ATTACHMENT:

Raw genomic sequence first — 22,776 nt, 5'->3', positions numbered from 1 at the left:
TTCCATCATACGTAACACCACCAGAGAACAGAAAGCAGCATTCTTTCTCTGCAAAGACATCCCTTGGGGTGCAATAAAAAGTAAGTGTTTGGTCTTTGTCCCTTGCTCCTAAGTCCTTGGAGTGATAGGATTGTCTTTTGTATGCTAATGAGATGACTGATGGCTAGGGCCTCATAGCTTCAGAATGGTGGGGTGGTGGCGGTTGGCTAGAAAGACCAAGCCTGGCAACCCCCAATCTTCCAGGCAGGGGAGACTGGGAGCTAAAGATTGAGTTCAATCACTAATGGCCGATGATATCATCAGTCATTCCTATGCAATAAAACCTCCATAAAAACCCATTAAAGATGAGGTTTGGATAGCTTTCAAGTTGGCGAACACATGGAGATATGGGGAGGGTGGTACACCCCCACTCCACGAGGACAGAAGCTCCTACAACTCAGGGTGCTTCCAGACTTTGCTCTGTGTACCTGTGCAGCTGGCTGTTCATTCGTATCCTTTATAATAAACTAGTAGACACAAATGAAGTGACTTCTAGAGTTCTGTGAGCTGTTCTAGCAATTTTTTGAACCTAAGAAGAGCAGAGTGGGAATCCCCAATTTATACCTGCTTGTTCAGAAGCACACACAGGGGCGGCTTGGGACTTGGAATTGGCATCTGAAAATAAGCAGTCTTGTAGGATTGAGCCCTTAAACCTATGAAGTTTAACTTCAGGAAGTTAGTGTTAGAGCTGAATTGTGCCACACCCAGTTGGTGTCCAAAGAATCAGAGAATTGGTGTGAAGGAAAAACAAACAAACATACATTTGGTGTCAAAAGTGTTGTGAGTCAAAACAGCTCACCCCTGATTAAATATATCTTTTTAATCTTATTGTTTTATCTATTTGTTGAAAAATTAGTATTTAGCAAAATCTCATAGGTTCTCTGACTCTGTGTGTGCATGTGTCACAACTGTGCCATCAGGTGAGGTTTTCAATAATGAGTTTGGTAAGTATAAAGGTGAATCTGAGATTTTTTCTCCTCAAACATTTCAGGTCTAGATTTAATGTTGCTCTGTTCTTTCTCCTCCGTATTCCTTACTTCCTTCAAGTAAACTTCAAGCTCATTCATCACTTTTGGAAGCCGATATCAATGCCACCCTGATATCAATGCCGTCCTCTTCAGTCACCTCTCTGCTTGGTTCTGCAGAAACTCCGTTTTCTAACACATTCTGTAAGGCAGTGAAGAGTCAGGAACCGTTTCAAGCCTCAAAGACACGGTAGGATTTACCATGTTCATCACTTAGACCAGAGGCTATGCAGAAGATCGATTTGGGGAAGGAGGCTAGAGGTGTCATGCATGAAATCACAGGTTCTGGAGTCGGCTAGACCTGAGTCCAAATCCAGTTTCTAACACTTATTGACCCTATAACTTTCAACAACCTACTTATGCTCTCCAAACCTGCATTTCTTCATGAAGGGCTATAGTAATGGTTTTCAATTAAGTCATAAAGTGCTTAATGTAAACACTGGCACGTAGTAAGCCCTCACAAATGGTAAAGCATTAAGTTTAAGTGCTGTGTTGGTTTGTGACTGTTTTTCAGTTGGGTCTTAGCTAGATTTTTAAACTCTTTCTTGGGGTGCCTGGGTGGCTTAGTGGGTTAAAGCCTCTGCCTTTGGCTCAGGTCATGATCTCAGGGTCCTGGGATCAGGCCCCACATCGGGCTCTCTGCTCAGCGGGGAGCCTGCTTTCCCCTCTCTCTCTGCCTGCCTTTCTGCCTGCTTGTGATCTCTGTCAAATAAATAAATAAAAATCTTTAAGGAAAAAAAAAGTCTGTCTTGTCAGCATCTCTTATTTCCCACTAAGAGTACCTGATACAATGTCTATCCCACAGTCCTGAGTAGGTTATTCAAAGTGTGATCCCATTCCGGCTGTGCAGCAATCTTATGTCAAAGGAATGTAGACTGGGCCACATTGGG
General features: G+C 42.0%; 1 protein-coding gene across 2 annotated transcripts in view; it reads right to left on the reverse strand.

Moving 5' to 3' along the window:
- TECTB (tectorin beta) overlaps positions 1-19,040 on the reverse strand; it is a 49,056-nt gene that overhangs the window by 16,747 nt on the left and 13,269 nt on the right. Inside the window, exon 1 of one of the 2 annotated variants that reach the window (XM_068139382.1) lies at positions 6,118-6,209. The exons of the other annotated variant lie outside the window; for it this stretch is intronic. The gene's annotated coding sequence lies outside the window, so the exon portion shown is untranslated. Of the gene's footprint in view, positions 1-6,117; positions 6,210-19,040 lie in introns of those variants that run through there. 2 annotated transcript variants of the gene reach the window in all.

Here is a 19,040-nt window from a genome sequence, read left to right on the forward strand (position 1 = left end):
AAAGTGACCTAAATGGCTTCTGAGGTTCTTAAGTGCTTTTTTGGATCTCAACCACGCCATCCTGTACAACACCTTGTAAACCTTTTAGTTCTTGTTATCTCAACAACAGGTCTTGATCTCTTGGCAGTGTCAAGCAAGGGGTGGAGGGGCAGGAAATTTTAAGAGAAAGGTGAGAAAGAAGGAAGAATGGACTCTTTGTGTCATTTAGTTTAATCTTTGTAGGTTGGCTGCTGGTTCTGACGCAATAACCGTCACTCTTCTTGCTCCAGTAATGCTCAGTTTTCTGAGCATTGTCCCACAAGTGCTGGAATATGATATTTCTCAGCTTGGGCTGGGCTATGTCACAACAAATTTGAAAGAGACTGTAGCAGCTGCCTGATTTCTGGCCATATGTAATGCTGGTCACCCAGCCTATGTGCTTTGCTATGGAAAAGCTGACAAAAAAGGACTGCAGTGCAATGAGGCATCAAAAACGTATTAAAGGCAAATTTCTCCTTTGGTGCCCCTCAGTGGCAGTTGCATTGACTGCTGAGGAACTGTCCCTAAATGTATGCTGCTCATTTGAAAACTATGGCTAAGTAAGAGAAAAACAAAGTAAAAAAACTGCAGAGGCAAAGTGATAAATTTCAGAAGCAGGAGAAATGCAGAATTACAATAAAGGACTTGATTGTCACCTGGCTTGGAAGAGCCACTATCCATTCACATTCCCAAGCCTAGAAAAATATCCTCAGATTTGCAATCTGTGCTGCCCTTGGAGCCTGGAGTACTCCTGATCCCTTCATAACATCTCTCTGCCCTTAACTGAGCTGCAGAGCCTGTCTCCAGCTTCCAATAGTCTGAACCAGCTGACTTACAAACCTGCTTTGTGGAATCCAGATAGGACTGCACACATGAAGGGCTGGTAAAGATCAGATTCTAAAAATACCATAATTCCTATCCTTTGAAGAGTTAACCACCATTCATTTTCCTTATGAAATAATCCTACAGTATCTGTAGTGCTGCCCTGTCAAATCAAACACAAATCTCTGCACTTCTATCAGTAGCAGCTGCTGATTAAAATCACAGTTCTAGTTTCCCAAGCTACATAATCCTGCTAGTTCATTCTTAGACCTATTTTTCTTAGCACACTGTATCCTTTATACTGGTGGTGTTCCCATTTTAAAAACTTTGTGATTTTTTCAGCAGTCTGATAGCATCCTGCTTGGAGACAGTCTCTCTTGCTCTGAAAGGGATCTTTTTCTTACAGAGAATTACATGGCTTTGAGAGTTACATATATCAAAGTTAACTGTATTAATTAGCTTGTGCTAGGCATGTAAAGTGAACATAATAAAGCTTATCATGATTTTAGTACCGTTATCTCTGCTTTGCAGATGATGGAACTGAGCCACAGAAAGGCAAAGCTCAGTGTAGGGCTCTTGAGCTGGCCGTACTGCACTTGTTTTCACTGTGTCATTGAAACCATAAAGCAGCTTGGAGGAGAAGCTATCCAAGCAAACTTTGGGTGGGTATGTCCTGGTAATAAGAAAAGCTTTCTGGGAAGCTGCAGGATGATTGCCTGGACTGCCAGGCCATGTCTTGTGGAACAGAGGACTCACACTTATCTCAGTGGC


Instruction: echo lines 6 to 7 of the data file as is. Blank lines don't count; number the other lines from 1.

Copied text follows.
Here is a 19,040-nt window from a genome sequence, read left to right on the forward strand (position 1 = left end):
AAAGTGACCTAAATGGCTTCTGAGGTTCTTAAGTGCTTTTTTGGATCTCAACCACGCCATCCTGTACAACACCTTGTAAACCTTTTAGTTCTTGTTATCTCAACAACAGGTCTTGATCTCTTGGCAGTGTCAAGCAAGGGGTGGAGGGGCAGGAAATTTTAAGAGAAAGGTGAGAAAGAAGGAAGAATGGACTCTTTGTGTCATTTAGTTTAATCTTTGTAGGTTGGCTGCTGGTTCTGACGCAATAACCGTCACTCTTCTTGCTCCAGTAATGCTCAGTTTTCTGAGCATTGTCCCACAAGTGCTGGAATATGATATTTCTCAGCTTGGGCTGGGCTATGTCACAACAAATTTGAAAGAGACTGTAGCAGCTGCCTGATTTCTGGCCATATGTAATGCTGGTCACCCAGCCTATGTGCTTTGCTATGGAAAAGCTGACAAAAAAGGACTGCAGTGCAATGAGGCATCAAAAACGTATTAAAGGCAAATTTCTCCTTTGGTGCCCCTCAGTGGCAGTTGCATTGACTGCTGAGGAACTGTCCCTAAATGTATGCTGCTCATTTGAAAACTATGGCTAAGTAAGAGAAAAACAAAGTAAAAAAACTGCAGAGGCAAAGTGATAAATTTCAGAAGCAGGAGAAATGCAGAATTACAATAAAGGACTTGATTGTCACCTGGCTTGGAAGAGCCACTATCCATTCACATTCCCAAGCCTAGAAAAATATCCTCAGATTTGCAATCTGTGCTGCCCTTGGAGCCTGGAGTACTCCTGATCCCTTCATAACATCTCTCTGCCCTTAACTGAGCTGCAGAGCCTGTCTCCAGCTTCCAATAGTCTGAACCAGCTGACTTACAAACCTGCTTTGTGGAATCCAGATAGGACTGCACACATGAAGGGCTGGTAAAGATCAGATTCTAAAAATACCATAATTCCTATCCTTTGAAGAGTTAACCACCATTCATTTTCCTTATGAAATAATCCTACAGTATCTGTAGTGCTGCCCTGTCAAATCAAACACAAATCTCTGCACTTCTATCAGTAGCAGCTGCTGATTAAAATCACAGTTCTAGTTTCCCAAGCTACATAATCCTGCTAGTTCATTCTTAGACCTATTTTTCTTAGCACACTGTATCCTTTATACTGGTGGTGTTCCCATTTTAAAAACTTTGTGATTTTTTCAGCAGTCTGATAGCATCCTGCTTGGAGACAGTCTCTCTTGCTCTGAAAGGGATCTTTTTCTTACAGAGAATTACATGGCTTTGAGAGTTACATATATCAAAGTTAACTGTATTAATTAGCTTGTGCTAGGCATGTAAAGTGAACATAATAAAGCTTATCATGATTTTAGTACCGTTATCTCTGCTTTGCAGATGATGGAACTGAGCCACAGAAAGGCAAAGCTCAGTGTAGGGCTCTTGAGCTGGCCGTACTGCACTTGTTTTCACTGTGTCATTGAAACCATAAAGCAGCTTGGAGGAGAAGCTATCCAAGCAAACTTTGGGTGGGTATGTCCTGGTAATAAGAAAAGCTTTCTGGGAAGCTGCAGGATGATTGCCTGGACTGCCAGGCCATGTCTTGTGGAACAGAGGACTCACACTTATCTCAGTGGC